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Jordyn Taylor

Dating: The Final Frontier

Silicon Valley Techies Are Signing Up to Be Sugar Daddies

Ms. Kross is the new president of ArrangementFinders.com. (Getty)

Arrangement Finders is a dating site catering to a very specific clientele: wealthy, heterosexual men, and the women who want to date them.

Founded in 2009, the site announced on Friday it was bringing on porn performer and producer Kayden Kross as its new president. We caught up with Ms. Kross to congratulate her on the new position, as well as hear the latest about the burgeoning sugar daddies site. Read More

Love in the Time of Algorithms

‘Invisible Boyfriend’ Helps You Expertly Fake Being In a Relationship

Haven't found The One? You can now pretend you have. (Getty)

With Valentine’s Day fast approaching, countless singletons are no doubt gearing up to respond to that dreaded question from parents, grandparents and other nosy relatives: “So, are you seeing anyone?”

Instead of trying to justify your single status to your crotchety aunt, there’s also another option—downloading an Invisible Boyfriend or Girlfriend, which launched today from private to public beta.

Yep, we’re for real. The apps, founded by St. Louis’s Matthew Homann and Kyle Tabor, let users pay for “believable social proof” that they’re in a relationship. They generate everything from photos and meet-cutes to text messages and actual voicemails—all of them totally fake, but also totally realistic. Read More

*FACEPALM*

#MLKDay: Today’s Tackiest Social Media Brand Fails

Today is about honoring Martin Luther King, Jr.—not your store's clothing sale. (Wikipedia)

Today, Martin Luther King, Jr. Day, is the day we honor Dr. King’s valiant fight for civil rights.

Unfortunately, it’s also the day brands repeatedly embarrass themselves with totally tactless #MLK-themed tweets. No matter how much they’re chastised for promoting themselves on MLK Day or Memorial Day, it seems brands can’t resists the urge to capitalize on solemn national holidays. Read More

Survey Says

Study: Speed-Reading Technology ‘Spritz’ Might Not Be All It’s Cracked Up to Be

Aaaah, good ol' fashioned reading. (Wikimedia Commons)

Remember Spritz, that seemingly revolutionary new speed-reading technology? A new study suggests you’re probably still better off reading like a normal human.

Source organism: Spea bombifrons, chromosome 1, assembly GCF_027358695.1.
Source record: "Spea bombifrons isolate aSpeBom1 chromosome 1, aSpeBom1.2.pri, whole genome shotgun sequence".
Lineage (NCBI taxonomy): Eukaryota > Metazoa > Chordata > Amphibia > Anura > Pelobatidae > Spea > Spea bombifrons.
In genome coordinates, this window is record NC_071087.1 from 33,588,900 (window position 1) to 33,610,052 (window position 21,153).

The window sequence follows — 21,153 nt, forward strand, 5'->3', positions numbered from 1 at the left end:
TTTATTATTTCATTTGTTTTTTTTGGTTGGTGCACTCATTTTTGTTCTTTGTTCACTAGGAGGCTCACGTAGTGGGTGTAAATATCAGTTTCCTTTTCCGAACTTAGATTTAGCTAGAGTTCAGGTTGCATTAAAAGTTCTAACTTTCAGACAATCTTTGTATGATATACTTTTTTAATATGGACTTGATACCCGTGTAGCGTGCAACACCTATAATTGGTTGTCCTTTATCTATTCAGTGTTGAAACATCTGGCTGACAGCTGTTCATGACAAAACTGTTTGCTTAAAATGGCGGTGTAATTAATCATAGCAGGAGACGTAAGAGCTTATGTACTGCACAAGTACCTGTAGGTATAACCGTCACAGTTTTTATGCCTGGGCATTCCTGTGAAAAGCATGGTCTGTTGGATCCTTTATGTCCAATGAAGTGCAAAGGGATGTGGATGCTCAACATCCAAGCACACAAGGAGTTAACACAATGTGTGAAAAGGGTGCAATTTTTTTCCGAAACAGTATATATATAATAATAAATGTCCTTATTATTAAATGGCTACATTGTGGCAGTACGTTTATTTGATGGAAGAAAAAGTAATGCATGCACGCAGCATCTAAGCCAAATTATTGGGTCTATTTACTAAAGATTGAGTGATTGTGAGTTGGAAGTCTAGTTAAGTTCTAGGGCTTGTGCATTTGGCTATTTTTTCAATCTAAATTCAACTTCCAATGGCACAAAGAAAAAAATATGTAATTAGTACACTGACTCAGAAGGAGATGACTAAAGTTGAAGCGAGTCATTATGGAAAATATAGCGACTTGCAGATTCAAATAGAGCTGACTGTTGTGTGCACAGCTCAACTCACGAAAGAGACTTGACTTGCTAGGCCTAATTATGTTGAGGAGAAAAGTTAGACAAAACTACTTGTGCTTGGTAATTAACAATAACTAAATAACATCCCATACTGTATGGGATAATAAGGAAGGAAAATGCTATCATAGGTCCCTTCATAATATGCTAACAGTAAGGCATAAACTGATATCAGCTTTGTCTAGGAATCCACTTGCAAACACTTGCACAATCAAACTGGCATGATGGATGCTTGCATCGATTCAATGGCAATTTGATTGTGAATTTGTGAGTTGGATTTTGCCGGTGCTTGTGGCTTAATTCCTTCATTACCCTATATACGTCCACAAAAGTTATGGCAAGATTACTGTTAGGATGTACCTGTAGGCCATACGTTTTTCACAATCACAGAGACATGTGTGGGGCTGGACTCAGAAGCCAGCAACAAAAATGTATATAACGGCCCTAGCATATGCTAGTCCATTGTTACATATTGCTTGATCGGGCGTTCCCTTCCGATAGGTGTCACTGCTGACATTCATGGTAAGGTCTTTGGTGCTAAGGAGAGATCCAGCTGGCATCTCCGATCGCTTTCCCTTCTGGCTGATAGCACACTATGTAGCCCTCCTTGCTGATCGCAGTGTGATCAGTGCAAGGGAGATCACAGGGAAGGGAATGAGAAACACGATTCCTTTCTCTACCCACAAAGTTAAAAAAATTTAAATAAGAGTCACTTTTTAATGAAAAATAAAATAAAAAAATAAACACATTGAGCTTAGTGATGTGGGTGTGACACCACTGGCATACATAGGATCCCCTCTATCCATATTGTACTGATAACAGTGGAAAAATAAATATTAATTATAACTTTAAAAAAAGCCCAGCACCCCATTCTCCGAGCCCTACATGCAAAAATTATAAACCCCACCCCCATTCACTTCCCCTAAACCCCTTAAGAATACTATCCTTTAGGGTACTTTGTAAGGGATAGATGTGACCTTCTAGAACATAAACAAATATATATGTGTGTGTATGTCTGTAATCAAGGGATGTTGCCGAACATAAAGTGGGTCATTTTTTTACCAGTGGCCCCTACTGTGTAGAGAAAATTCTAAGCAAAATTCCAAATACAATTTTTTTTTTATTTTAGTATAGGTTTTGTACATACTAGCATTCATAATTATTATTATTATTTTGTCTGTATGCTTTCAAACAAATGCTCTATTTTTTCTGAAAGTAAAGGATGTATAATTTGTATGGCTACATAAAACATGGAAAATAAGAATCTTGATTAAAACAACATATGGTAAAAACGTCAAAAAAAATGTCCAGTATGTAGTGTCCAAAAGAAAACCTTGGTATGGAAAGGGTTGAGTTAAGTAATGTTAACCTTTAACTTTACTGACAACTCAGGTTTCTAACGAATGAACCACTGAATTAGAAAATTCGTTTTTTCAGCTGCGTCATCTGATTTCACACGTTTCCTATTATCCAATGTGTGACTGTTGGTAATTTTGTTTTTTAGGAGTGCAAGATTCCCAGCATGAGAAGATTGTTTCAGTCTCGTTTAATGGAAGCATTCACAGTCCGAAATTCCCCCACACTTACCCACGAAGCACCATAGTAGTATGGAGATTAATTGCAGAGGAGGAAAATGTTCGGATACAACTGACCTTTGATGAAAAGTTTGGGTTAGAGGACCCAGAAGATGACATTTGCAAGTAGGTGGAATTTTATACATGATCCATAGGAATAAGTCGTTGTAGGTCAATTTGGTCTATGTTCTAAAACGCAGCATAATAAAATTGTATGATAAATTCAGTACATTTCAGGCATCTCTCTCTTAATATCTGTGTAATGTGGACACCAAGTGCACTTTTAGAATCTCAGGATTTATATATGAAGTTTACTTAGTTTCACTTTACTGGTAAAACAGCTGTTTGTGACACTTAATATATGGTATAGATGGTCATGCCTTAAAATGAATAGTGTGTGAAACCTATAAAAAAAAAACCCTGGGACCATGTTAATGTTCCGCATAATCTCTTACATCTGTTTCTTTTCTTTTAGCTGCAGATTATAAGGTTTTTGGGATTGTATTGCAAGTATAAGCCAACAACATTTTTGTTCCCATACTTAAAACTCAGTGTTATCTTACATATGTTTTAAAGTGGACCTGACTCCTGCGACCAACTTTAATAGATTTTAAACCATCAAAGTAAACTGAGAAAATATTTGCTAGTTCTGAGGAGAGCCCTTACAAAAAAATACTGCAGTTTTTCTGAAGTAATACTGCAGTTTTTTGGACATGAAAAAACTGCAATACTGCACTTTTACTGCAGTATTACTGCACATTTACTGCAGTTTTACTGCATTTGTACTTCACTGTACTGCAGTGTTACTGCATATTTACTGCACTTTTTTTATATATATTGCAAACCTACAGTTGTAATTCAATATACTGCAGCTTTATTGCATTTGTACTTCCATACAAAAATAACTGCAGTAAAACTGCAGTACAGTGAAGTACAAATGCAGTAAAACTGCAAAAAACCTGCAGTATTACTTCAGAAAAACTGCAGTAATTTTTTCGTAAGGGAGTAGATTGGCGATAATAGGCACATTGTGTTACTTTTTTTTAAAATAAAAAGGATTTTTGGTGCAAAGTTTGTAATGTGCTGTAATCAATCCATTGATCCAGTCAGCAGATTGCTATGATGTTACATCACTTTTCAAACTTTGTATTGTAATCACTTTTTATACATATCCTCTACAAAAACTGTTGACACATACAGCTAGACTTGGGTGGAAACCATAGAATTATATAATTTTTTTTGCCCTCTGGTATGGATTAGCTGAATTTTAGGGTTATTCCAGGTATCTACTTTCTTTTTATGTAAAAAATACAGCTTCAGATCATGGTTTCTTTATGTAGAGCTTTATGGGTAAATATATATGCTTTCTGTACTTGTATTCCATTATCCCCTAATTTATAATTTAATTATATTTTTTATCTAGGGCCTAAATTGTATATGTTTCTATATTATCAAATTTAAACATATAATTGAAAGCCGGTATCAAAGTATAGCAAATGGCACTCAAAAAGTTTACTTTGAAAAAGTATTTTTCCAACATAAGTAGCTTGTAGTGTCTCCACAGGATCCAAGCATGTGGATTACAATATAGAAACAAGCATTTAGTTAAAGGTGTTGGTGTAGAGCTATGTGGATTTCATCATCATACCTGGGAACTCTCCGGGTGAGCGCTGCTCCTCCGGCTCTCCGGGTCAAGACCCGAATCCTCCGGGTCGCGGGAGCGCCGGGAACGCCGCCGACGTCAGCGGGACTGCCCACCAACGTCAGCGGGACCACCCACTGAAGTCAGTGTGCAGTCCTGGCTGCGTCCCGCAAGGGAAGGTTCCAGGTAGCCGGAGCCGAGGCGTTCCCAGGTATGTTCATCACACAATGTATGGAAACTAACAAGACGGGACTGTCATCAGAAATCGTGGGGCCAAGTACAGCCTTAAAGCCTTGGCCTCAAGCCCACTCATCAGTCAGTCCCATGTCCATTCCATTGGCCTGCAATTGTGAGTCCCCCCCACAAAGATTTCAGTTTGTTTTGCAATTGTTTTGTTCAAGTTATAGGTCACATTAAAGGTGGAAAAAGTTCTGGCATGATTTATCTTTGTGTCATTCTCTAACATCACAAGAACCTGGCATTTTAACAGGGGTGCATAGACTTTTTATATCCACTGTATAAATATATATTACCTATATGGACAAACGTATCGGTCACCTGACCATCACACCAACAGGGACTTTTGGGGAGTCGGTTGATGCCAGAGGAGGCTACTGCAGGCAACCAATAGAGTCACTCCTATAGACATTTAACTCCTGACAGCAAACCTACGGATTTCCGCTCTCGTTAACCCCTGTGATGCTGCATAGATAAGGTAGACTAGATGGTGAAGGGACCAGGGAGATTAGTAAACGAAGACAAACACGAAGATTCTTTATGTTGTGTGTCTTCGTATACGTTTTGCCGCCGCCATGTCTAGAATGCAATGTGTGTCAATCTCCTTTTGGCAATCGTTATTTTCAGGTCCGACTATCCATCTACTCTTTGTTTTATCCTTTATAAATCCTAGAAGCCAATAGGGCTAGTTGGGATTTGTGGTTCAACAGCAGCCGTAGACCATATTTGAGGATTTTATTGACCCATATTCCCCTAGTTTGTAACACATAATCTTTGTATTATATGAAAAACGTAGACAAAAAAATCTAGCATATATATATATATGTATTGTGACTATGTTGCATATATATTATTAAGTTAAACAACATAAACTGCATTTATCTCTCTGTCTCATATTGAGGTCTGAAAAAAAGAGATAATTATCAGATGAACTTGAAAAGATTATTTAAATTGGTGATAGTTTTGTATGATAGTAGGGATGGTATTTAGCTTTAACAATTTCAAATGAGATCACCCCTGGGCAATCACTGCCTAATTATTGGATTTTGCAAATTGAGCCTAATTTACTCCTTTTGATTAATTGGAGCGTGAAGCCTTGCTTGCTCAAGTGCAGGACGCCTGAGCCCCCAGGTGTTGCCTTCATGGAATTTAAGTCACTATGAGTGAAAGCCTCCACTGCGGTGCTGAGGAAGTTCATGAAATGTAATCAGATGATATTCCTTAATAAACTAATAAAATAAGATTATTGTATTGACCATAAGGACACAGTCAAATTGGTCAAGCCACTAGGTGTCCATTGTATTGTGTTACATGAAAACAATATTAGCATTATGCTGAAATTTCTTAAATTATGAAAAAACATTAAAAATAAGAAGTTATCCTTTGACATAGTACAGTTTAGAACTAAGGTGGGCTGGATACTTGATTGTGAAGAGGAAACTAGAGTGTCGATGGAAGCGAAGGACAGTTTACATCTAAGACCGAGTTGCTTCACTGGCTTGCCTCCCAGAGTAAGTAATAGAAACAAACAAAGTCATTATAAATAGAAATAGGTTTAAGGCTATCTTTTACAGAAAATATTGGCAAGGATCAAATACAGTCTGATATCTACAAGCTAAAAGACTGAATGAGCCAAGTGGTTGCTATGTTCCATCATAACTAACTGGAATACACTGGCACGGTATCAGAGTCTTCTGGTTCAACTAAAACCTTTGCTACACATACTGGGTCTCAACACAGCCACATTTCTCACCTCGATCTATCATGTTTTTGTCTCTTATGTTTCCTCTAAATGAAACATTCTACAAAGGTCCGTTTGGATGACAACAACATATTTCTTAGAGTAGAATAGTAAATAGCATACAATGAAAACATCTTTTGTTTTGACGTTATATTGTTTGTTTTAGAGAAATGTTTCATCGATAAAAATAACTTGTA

In the spring of 2014, the Internet was abuzz with news of Spritz, the speed-reading service that uses rapid serial visual presentation (RSVP). When you read with RSVP, your eyes are quickly shown words one-by-one, thereby removing the time they’d normally spend scanning side-to-side lines of text. Read More

Q&A

Why Did These Dating App Founders Turn Down the Largest Offer in ‘Shark Tank’ History?

The Kang sisters pitch their dating app to the Sharks. (ABC)

A few years ago, sisters Dawoon, Arum and Soo Kang launched Coffee Meets Bagel: a dating site that serves users a potential match—or “bagel”—every day at noon. Users have 24 hours to decide whether they’ll “like” or “pass” on a match, and can only start messaging once they’ve both approved each other.

The Kang sisters pitched their dating app on Friday night’s episode of Shark Tank, where, after turning down the largest offer in the show’s history, they walked away empty-handed.

After the Shark Tank episode aired, Betabeat chatted with Dawoon to learn more about her and her sister’s experience. Read More

Survey Says

Facebook’s Growth Grinds to a Halt as Elderly Show Up in Droves

All these people are grandparents. (Pixabay)

It’s no secret that Facebook has long been having trouble recruiting younger users, and that it might have something to do with the ever-growing presence of olds on the social networking site. We just didn’t realize, until now, how many grandparents were on the site—and it’s more than we expected.

Pew Research today released its Social Media Update 2014, wherein they document the habits of the 81 percent of American adults who use the Internet (in other news, 19 percent of American adults don’t use the Internet, which makes us both confused and envious).

Fifty-six percent of adults aged 65 and over use Facebook, the survey found. That means 31 percent of all American seniors are on Facebook—or “The Facebook,” as we like to imagine they call it. Read More